The blurb on Niall Ferguson’s biography of Henry Kissinger (Volume I: The Idealist, 1923-1968) reads: No American statesman has been as revered or as reviled as Henry Kissinger. “Once hailed as ‘Super K – the indispensable man’ whose advice has been sought by every president from Kennedy to Obama – he has also been hounded by conspiracy theorists…”

Despite having arrived in the USA in 1938, Henry Kissinger, to this day, sounds like an outsider. His Jewish-German origins are unmistakeable, both to his credit and potential misfortune.

In the portions of the Torah we are currently reading, Pharaoh has chosen Joseph to manage his economy. Joseph, too, is an obvious outsider, a Hebrew, who was not even allowed to dine with native Egyptians.

Pharaoh had a major dilemma after hearing Joseph’s interpretations of his dreams. Joseph had predicted that there would be seven years of plenty followed by seven years of famine. If he ignored the interpretation and the famine occurred, the Egyptians would blame him for not listening to Joseph. He would risk a potential rebellion of the masses against his leadership. If, on the other hand, he followed Joseph’s advice, and hoarded the food for seven years, and then no famine occurred, the people would be furious for having been forced to deprive themselves for all that time.

Pharaoh’s response was to appoint Joseph to the position of food collector, where, as an outsider, he could be revered or reviled. By giving Joseph the responsibility of implementing the plan, Pharaoh was able to distance himself from the policy. If the famine did not occur, the Egyptians would first blame Joseph who had formulated the policy and was directly involved in carrying it out. He would be reviled as the scapegoat who had made their lives uncomfortable. However, if the famine did materialize, then Pharaoh would take the credit for having appointed Joseph.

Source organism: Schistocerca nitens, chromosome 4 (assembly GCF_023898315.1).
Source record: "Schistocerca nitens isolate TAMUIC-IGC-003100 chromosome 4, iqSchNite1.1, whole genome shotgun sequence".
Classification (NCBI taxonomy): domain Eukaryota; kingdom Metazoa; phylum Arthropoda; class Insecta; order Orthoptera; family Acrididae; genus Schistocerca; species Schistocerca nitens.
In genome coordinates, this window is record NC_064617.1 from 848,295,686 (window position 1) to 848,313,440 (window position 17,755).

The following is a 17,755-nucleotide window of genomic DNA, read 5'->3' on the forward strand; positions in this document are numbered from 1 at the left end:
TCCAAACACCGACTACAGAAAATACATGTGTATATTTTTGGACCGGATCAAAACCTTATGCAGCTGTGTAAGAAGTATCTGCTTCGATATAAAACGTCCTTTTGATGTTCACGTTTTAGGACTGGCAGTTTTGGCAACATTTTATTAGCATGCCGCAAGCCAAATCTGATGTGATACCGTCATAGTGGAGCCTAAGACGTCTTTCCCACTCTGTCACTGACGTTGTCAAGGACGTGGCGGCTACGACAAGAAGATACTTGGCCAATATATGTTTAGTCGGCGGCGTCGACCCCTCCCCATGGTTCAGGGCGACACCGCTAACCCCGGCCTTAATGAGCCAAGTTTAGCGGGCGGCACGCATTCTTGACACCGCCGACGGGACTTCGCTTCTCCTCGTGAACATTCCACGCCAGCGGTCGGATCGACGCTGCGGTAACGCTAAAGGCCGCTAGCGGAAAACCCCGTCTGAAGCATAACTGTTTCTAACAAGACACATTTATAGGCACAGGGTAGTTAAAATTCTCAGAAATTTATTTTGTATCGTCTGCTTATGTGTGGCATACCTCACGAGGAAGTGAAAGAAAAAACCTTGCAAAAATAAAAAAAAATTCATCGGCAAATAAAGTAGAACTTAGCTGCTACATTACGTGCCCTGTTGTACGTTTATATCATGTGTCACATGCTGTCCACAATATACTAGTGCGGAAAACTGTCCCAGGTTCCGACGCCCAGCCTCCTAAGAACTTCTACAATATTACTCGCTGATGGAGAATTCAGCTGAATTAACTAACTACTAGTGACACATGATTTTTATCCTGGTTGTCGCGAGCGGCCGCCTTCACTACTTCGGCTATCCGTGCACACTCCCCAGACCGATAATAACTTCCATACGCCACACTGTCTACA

In this week’s portion, when the people come to Joseph for food after the famine has started, Joseph first sells them grain. When they run out of money Joseph acquires for Pharaoh’s treasury the people’s cattle and then their land, in exchange for grain.

It is highly unlikely that Joseph would have introduced such a radical policy without Pharaoh’s involvement. After all, they would be selling the people the very grain they had donated during the years of plenty!

Again we see Pharaoh’s shrewdness in setting-up Joseph. Since it is Joseph who has to implement the policy, any potential hostility on the part of the people will be directed at him and not at Pharaoh.